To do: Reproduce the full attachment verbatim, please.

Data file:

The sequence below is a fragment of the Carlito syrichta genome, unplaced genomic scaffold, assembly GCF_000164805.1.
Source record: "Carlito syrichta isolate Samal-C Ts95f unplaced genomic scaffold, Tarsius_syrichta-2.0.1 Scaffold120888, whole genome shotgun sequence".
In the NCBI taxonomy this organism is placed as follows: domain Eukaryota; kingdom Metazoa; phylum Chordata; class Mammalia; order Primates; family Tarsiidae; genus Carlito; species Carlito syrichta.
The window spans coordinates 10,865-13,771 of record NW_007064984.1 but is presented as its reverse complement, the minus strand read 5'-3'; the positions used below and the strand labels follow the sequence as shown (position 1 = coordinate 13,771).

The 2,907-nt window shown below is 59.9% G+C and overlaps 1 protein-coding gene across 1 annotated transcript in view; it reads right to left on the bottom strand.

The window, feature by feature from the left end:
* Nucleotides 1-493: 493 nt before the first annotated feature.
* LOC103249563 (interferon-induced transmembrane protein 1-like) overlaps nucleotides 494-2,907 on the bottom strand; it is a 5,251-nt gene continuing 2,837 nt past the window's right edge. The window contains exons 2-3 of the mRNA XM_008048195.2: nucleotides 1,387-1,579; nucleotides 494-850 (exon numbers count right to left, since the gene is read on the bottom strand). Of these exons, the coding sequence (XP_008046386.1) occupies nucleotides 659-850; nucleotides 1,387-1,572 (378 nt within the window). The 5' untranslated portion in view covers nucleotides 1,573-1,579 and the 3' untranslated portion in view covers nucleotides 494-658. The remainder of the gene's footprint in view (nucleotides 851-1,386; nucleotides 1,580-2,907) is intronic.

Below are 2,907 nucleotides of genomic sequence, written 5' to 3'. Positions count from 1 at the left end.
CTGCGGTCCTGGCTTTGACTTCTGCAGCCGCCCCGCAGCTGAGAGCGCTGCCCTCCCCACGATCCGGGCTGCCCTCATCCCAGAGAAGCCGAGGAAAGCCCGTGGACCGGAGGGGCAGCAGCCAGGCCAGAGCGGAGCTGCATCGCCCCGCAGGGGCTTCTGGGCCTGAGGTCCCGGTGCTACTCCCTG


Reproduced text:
The sequence below is a fragment of the Carlito syrichta genome, unplaced genomic scaffold, assembly GCF_000164805.1.
Source record: "Carlito syrichta isolate Samal-C Ts95f unplaced genomic scaffold, Tarsius_syrichta-2.0.1 Scaffold120888, whole genome shotgun sequence".
In the NCBI taxonomy this organism is placed as follows: domain Eukaryota; kingdom Metazoa; phylum Chordata; class Mammalia; order Primates; family Tarsiidae; genus Carlito; species Carlito syrichta.
The window spans coordinates 10,865-13,771 of record NW_007064984.1 but is presented as its reverse complement, the minus strand read 5'-3'; the positions used below and the strand labels follow the sequence as shown (position 1 = coordinate 13,771).

The 2,907-nt window shown below is 59.9% G+C and overlaps 1 protein-coding gene across 1 annotated transcript in view; it reads right to left on the bottom strand.

The window, feature by feature from the left end:
* Nucleotides 1-493: 493 nt before the first annotated feature.
* LOC103249563 (interferon-induced transmembrane protein 1-like) overlaps nucleotides 494-2,907 on the bottom strand; it is a 5,251-nt gene continuing 2,837 nt past the window's right edge. The window contains exons 2-3 of the mRNA XM_008048195.2: nucleotides 1,387-1,579; nucleotides 494-850 (exon numbers count right to left, since the gene is read on the bottom strand). Of these exons, the coding sequence (XP_008046386.1) occupies nucleotides 659-850; nucleotides 1,387-1,572 (378 nt within the window). The 5' untranslated portion in view covers nucleotides 1,573-1,579 and the 3' untranslated portion in view covers nucleotides 494-658. The remainder of the gene's footprint in view (nucleotides 851-1,386; nucleotides 1,580-2,907) is intronic.

Below are 2,907 nucleotides of genomic sequence, written 5' to 3'. Positions count from 1 at the left end.
CTGCGGTCCTGGCTTTGACTTCTGCAGCCGCCCCGCAGCTGAGAGCGCTGCCCTCCCCACGATCCGGGCTGCCCTCATCCCAGAGAAGCCGAGGAAAGCCCGTGGACCGGAGGGGCAGCAGCCAGGCCAGAGCGGAGCTGCATCGCCCCGCAGGGGCTTCTGGGCCTGAGGTCCCGGTGCTACTCCCTG